Tag Archive: Search



Yes, export all of your LinkedIn connections.

Why and how do you export your connections? Because when LinkedIn changes and makes updates to the platform you don’t want to loose your information. If your computer crashes and cannot be repaired you should save your connections file on a flash drive.

It is easy to export your connections and it only takes 7 steps.

The first step: is too go to the tool bar at the top of your LinkedIn page and hover over “My Network”. A drop down will appear.

Second step: click on “Connections” from the drop down.

Third step: when the connections page appears click on the gear in the top right corner

Step four: The next page will show up and again in the top right corner under “advanced settings” will be “Export Connection”

Step five: The next page will be Export to Microsoft Outlook (.CSV file). IMPORTANT, There are other options but disregard them UNLESS you have a MAC!

Step six: Save the file to your desktop.

Step seven: Convert the file to excel so that you can manipulate the info.

LinkedIn gives you First Name Last Name, Email Address, Company name and current position. There are a lot of empty columns that you will have to delete. Delete the empty ones so you have a manageable file to manipulate. You can set it up by company or the easiest to alphabetize all of your connections.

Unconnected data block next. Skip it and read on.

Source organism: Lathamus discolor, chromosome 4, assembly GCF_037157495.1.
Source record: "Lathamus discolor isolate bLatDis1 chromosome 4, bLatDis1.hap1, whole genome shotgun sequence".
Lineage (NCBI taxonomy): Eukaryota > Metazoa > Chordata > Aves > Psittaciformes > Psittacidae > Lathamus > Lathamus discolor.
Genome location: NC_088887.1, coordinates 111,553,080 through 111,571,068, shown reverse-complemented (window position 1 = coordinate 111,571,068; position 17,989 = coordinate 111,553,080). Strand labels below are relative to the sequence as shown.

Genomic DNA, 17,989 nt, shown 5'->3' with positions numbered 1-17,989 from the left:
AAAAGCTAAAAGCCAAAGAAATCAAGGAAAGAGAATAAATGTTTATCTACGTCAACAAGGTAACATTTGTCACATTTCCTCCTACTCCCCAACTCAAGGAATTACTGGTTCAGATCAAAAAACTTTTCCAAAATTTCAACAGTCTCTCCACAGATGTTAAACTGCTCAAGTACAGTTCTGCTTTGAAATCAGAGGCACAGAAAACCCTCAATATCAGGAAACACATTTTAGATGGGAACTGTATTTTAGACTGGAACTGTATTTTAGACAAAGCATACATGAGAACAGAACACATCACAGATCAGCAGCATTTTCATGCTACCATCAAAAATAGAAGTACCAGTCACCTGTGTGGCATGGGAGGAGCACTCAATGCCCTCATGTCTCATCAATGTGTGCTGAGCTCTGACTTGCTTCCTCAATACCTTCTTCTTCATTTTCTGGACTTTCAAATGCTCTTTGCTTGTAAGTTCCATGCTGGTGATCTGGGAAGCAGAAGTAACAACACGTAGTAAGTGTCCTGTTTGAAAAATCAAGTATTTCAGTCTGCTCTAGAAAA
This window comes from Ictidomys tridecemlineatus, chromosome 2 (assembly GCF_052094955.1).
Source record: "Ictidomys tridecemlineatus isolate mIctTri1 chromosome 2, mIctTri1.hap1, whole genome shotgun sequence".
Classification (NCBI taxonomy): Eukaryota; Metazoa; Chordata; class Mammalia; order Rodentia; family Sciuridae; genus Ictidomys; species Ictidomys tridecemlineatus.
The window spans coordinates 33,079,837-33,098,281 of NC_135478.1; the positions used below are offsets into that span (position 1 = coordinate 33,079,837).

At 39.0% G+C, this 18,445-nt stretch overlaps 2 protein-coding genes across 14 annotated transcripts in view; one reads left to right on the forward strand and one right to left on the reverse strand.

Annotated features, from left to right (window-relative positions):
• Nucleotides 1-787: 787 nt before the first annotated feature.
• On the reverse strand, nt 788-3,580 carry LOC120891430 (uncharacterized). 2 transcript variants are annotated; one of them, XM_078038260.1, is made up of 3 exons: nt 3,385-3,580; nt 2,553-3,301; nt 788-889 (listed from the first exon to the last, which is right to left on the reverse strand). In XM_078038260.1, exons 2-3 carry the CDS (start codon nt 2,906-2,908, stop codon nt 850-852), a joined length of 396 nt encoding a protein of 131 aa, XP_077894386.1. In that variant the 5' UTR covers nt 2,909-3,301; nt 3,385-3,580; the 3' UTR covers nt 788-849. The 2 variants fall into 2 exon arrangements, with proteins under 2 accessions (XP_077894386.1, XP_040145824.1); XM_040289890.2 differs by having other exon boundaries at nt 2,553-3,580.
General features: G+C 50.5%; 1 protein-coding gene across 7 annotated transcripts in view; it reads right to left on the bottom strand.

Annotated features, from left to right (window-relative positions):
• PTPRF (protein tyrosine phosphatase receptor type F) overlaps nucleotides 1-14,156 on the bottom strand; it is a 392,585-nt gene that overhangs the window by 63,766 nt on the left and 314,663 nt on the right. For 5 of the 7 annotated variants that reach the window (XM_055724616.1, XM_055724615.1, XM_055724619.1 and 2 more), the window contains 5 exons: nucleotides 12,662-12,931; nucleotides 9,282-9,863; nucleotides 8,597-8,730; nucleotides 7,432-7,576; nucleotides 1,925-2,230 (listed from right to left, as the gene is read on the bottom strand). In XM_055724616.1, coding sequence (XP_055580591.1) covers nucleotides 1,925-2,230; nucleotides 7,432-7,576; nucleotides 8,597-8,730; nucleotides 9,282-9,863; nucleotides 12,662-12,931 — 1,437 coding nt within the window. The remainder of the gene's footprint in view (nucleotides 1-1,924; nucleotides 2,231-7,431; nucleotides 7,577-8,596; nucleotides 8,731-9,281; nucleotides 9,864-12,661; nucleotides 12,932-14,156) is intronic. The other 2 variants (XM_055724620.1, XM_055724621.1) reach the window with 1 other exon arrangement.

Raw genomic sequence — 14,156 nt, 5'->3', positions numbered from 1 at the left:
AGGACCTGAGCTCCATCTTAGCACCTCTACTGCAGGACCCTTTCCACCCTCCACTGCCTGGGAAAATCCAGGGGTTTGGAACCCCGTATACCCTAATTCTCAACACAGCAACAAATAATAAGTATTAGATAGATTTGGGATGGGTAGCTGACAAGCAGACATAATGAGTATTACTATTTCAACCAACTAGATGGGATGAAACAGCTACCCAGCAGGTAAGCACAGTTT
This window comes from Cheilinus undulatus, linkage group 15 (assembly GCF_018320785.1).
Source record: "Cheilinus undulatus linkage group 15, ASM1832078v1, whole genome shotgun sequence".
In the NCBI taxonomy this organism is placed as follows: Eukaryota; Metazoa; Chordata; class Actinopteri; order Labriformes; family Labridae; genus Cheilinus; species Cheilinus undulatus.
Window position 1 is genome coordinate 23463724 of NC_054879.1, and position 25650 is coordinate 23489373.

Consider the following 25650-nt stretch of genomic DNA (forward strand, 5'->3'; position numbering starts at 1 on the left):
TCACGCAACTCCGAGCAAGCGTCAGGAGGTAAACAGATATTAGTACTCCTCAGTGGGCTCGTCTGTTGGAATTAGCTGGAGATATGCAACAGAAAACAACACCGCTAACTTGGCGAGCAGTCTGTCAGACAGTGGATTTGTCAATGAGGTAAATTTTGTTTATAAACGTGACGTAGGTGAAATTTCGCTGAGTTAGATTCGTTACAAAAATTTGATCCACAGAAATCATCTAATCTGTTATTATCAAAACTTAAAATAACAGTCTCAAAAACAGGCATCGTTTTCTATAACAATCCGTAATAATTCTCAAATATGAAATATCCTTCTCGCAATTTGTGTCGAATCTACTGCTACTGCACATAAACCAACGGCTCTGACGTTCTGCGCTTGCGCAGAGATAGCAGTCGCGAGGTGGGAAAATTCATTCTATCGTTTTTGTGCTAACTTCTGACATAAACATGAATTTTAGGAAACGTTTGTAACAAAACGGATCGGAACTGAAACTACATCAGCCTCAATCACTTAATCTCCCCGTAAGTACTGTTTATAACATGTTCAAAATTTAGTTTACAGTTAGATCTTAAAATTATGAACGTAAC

Do it now because LinkedIn will eliminate this feature with the new user interface.

Many of my clients are leaders in sales, business development, training, and recruiting who recognize the need to attract customers through Corporate Strategic training of LinkedIn, one on one consulting, and private workshops. You are shown how to use all of LinkedIn’s resources. To discover how this process can benefit your organization, simply schedule an appointment on my calendar.

Here is my call to action. If you would like continuing information about LinkedIn I’m always happy to connect with people who PERSONALIZE their request. My email address is BruceBix49@gmail.com. If you find this information valuable please pass this on to others who need help with LinkedIn. You’re also welcome to check my website, my blog and my YouTube channel.

I build practically perfect LinkedIn profiles and exemplary executive resumes. Contact me if you need help at 224-221-9700 or Email me at BruceBix49@gmail.com


LinkedIn: How to search Your Connections By Industry!